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Registries Vie for .Net Domain

Internet registries around the world are preparing to submit their bids on one of the oldest, and most popular, domain extensions.

The deadline for the Internet Corporation for Assigned Names and Numbers' (ICANN) request for proposals (RFP) for .net is Jan. 18, 2005, at which time an as yet unnamed third-party technical review board will debate which registry is best suited to take management of .net when VeriSign's contract expires on June 30, 2005.

ICANN plans to announce the winning bid in March, 2005.

Frontrunners are already emerging. VeriSign will seek to re-establish its .net ownership for another six years, but other well-established top-level domain (TLD) registries will bid on the extension: DENIC, the registry operator for .de, the German country code TLD (ccTLD), and Afilias, the registry operator for .info.

VeriSign is relying on the "if it ain't broke, don't fix it" factor. With seven years at 100 percent uptime and an investment of a couple hundred million dollars into the infrastructure, Tom Galvin, VeriSign vice president of public affairs, said the company's earned the right to keep .net going forward.

He said .net is not like the other TLDs, because when it was first envisioned as an extension, .net was never intended for commercial entities, but as a transport layer. Thus, while many of today's Internet properties, like whitehouse.gov or walmart.com, operate on that common domain address, their name servers reside on .net.

"Overall, you have about 30 percent of e-commerce that is relying on .net," Galvin said. "So while it's a smaller TLD when it comes to names, it's every bit as significant as .com when it comes to commerce and communications."

The migration of .net from one registry to another is a primary concern for registrars like Register.com. Jordyn Buchanan, director of policy at Register.com, said it doesn't really matter who takes over .net management as long as there are no problems switching the registry databases over to the new company if VeriSign loses out on its bid.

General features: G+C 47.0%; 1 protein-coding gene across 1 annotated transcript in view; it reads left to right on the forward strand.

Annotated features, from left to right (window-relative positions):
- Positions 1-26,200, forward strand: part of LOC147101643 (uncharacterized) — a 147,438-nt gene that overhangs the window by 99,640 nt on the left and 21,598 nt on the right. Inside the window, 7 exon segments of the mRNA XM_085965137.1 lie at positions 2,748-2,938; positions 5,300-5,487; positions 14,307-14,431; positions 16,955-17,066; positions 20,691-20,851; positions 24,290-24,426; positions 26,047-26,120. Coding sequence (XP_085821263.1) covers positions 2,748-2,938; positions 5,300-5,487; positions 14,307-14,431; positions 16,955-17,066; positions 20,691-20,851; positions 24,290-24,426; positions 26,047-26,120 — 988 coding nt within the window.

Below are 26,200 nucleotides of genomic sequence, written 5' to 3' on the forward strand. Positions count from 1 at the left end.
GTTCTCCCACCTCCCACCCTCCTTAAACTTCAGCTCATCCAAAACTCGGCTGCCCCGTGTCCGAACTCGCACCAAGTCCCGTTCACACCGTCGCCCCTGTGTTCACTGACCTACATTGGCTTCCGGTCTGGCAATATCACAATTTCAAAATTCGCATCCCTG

"Migration is the number one, number two and number three issue for us, because it affects us as a business," he said. "But more importantly, it affects how people use the Internet. If you think about .net, there's a lot of very crucial infrastructure servers -- name servers that serve thousands or millions of other domain names -- and if any of those were to be impacted by the migration, it could have a pretty significant effect on the day-to-day operations of the Internet. I can't emphasize enough how important that element of any bid is going to be."

One quite capable company outside VeriSign is DENIC, the German-based coalition of registrars that manages the .de ccTLD.

DENIC, a non-profit cooperative of registrars out of Frankfurt, Germany, has jumped head-and-shoulders over its competition in the domain arena. According to a recent report by VeriSign, 8 million domain names are registered to .de, which accounts for 12 percent of the world's total domain registrations, behind only .com.